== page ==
English football is built on tradition and the first Saturday in January has iconic significance. For generations it has been the date of the third round of the FA Cup, the day when improbable dreams are fulfilled and the mighty are humiliated.
We all know that the glint of the famous trophy and excited roar of the occasional spectators who flocked to football grounds under its spell has long been eclipsed by the flashing lights and never-ending disco beat of the Premier League.
A plum tie can still mean a winter windfall for the many clubs excluded from the party, but it is the bread and butter income of league matches that keeps clubs in business and managers in their jobs.
So the declining interest of the elite has long since filtered down to lower levels. Championship bosses, in particular, are reluctant to risk key players in the effort to overcome lower division opposition so soon after the busy Christmas and New Year programme.
As a fledgling Third Division South club in 1923, Charlton made their name in the FA Cup, defeating First Division Manchester City, Preston North End and West Bromwich Albion, before losing 1-0 to top-flight Bolton Wanderers. It was a run that captured the nation’s imagination, as well as attracting then record crowds to The Valley.
April 26th, 1947, was Charlton’s proudest day. That afternoon they won their only serious trophy and carved the club’s name forever alongside the legends of English football.
Nine years later, the Addicks could still draw almost 30,000 to The Valley - 5,000 more than their First Division average - to see them trounce non-League Burton Albion 7-0 on third-round day and then attracted an almost inconceivable 71,767 to see them go out to Arsenal in the fifth round.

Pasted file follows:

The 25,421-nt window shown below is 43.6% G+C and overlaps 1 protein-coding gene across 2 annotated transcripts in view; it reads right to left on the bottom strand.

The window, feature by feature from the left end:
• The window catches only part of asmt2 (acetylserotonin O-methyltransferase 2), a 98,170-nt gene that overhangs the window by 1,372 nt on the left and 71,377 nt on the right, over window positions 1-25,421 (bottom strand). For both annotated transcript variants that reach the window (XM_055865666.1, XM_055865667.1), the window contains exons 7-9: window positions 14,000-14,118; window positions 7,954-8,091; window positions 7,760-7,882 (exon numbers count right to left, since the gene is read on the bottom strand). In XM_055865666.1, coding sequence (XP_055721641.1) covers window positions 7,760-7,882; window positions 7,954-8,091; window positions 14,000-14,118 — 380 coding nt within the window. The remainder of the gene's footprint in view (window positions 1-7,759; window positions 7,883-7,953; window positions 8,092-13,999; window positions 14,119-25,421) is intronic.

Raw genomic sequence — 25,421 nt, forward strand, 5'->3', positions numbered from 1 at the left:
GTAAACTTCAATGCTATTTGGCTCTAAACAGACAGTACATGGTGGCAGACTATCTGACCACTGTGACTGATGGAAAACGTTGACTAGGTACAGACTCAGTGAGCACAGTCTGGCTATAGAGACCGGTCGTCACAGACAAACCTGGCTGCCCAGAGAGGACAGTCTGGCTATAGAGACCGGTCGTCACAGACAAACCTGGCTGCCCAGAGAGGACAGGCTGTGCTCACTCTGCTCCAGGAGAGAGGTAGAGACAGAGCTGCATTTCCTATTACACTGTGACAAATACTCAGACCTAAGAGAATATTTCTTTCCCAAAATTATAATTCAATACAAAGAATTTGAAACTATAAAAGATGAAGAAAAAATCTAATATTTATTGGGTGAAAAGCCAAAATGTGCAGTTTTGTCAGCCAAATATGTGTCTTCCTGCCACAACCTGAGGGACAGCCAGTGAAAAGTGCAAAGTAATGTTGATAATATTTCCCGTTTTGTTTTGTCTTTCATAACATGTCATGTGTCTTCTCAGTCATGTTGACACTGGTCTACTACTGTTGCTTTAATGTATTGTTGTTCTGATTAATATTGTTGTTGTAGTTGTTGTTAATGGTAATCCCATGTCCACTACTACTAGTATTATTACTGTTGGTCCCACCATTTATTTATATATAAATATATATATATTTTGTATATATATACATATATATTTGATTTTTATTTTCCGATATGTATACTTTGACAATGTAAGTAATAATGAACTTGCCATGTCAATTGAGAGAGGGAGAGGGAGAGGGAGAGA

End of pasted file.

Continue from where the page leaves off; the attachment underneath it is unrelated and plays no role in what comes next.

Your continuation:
But in the ensuing 57 years they have done little to inspire belief that they can repeat their solitary Wembley win in the competition, never subsequently appearing in the semi-finals and reaching even the sixth round just three times.
Regardless, the magic of this cup was still strong enough to summon tens of thousands of travelling supporters to make their way to Bristol City and Manchester United in 1994, Bolton in 2000 and Middlesbrough in 2006, and again for relatively glamorous third-round ties at Spurs and Fulham in 2011 and 2012. The trophy may be tarnished, but it still sparkles when darkness has fallen around it.
All of which brings us to the impending visit of Oxford United on third round day in 2014, assuming the weather and the all-too-evident inadequacy of the Valley playing surface allow the game to go ahead some time soon.
Despite chief financial officer David Joyes exhorting “as many of you as possible” to attend the opening fixture in the Valley Review because the “addiitional revenue could be in the region of £1.5m” if Charlton are successful in the competition, the club has taken the unprecedented step of closing the east stand for the game, as well as the upper north, quadrants and upper west, effectively limiting home attendance to around 7,500.
The club went on to claim in the Boxing Day programme: “By only opening the lower west and lower north stands we are not only able to significantly reduce costs, but also ensure a higher proportion of fans in more concentrated areas of the ground, creating a better atmosphere than if we had opened the whole stadium.”
Now there’s no disputing there is some truth in this, but if this logic was applied to its logical end it would also be true of Championship matches at The Valley, where opening the east stand has not strictly been required to accommodate the crowd for any fixture this season except Football for a Fiver against Wigan.
The upper west could probably still have remained shut even for that game, because the actual home support was under 20,000. In fact, we could make do without the upper west as well as the east for most home league games.